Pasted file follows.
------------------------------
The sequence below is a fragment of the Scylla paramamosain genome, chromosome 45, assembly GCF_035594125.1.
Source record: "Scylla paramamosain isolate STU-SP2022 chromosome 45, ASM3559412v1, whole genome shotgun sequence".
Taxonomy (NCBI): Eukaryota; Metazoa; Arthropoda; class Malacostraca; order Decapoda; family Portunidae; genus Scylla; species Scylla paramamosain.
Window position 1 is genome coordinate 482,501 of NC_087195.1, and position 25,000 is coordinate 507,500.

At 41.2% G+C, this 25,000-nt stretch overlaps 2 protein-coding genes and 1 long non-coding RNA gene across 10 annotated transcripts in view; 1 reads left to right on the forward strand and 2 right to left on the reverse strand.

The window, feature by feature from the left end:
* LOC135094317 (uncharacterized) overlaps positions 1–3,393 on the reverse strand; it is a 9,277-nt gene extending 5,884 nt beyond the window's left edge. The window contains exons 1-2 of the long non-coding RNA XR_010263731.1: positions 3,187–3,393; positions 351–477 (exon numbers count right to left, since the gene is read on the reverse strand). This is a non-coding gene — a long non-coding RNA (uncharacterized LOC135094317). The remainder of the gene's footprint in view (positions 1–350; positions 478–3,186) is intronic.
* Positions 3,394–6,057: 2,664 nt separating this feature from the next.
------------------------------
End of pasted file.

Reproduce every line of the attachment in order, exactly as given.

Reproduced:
The sequence below is a fragment of the Scylla paramamosain genome, chromosome 45, assembly GCF_035594125.1.
Source record: "Scylla paramamosain isolate STU-SP2022 chromosome 45, ASM3559412v1, whole genome shotgun sequence".
Taxonomy (NCBI): Eukaryota; Metazoa; Arthropoda; class Malacostraca; order Decapoda; family Portunidae; genus Scylla; species Scylla paramamosain.
Window position 1 is genome coordinate 482,501 of NC_087195.1, and position 25,000 is coordinate 507,500.

At 41.2% G+C, this 25,000-nt stretch overlaps 2 protein-coding genes and 1 long non-coding RNA gene across 10 annotated transcripts in view; 1 reads left to right on the forward strand and 2 right to left on the reverse strand.

The window, feature by feature from the left end:
* LOC135094317 (uncharacterized) overlaps positions 1–3,393 on the reverse strand; it is a 9,277-nt gene extending 5,884 nt beyond the window's left edge. The window contains exons 1-2 of the long non-coding RNA XR_010263731.1: positions 3,187–3,393; positions 351–477 (exon numbers count right to left, since the gene is read on the reverse strand). This is a non-coding gene — a long non-coding RNA (uncharacterized LOC135094317). The remainder of the gene's footprint in view (positions 1–350; positions 478–3,186) is intronic.
* Positions 3,394–6,057: 2,664 nt separating this feature from the next.